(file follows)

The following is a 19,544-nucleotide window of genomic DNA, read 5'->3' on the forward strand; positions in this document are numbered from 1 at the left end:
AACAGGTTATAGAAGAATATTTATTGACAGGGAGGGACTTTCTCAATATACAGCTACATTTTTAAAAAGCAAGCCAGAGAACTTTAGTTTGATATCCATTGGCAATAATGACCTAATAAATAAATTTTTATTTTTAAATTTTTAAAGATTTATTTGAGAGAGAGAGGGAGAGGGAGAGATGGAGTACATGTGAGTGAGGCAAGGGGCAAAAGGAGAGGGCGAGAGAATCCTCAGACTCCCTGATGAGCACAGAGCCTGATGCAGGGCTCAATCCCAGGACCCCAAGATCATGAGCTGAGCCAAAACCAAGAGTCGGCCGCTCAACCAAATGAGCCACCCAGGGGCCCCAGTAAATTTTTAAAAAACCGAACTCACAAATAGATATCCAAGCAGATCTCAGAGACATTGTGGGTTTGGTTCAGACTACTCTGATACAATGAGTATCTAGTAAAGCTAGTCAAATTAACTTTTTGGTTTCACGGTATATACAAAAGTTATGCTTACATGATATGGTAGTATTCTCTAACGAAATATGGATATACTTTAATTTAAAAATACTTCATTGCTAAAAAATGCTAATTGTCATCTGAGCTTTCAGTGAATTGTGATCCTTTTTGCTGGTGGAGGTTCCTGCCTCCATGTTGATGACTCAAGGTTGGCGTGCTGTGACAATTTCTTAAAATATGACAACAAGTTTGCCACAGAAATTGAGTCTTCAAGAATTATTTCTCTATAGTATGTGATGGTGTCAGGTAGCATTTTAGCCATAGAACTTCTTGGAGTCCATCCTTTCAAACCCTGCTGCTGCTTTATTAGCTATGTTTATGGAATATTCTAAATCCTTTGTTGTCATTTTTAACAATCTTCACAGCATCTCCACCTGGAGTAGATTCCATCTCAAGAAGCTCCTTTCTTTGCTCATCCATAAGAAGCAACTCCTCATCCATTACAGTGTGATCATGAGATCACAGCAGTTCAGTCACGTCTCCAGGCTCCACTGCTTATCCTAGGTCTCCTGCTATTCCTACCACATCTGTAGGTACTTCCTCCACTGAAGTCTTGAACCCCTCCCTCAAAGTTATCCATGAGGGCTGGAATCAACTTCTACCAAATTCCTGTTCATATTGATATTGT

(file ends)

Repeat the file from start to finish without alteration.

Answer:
The following is a 19,544-nucleotide window of genomic DNA, read 5'->3' on the forward strand; positions in this document are numbered from 1 at the left end:
AACAGGTTATAGAAGAATATTTATTGACAGGGAGGGACTTTCTCAATATACAGCTACATTTTTAAAAAGCAAGCCAGAGAACTTTAGTTTGATATCCATTGGCAATAATGACCTAATAAATAAATTTTTATTTTTAAATTTTTAAAGATTTATTTGAGAGAGAGAGGGAGAGGGAGAGATGGAGTACATGTGAGTGAGGCAAGGGGCAAAAGGAGAGGGCGAGAGAATCCTCAGACTCCCTGATGAGCACAGAGCCTGATGCAGGGCTCAATCCCAGGACCCCAAGATCATGAGCTGAGCCAAAACCAAGAGTCGGCCGCTCAACCAAATGAGCCACCCAGGGGCCCCAGTAAATTTTTAAAAAACCGAACTCACAAATAGATATCCAAGCAGATCTCAGAGACATTGTGGGTTTGGTTCAGACTACTCTGATACAATGAGTATCTAGTAAAGCTAGTCAAATTAACTTTTTGGTTTCACGGTATATACAAAAGTTATGCTTACATGATATGGTAGTATTCTCTAACGAAATATGGATATACTTTAATTTAAAAATACTTCATTGCTAAAAAATGCTAATTGTCATCTGAGCTTTCAGTGAATTGTGATCCTTTTTGCTGGTGGAGGTTCCTGCCTCCATGTTGATGACTCAAGGTTGGCGTGCTGTGACAATTTCTTAAAATATGACAACAAGTTTGCCACAGAAATTGAGTCTTCAAGAATTATTTCTCTATAGTATGTGATGGTGTCAGGTAGCATTTTAGCCATAGAACTTCTTGGAGTCCATCCTTTCAAACCCTGCTGCTGCTTTATTAGCTATGTTTATGGAATATTCTAAATCCTTTGTTGTCATTTTTAACAATCTTCACAGCATCTCCACCTGGAGTAGATTCCATCTCAAGAAGCTCCTTTCTTTGCTCATCCATAAGAAGCAACTCCTCATCCATTACAGTGTGATCATGAGATCACAGCAGTTCAGTCACGTCTCCAGGCTCCACTGCTTATCCTAGGTCTCCTGCTATTCCTACCACATCTGTAGGTACTTCCTCCACTGAAGTCTTGAACCCCTCCCTCAAAGTTATCCATGAGGGCTGGAATCAACTTCTACCAAATTCCTGTTCATATTGATATTGT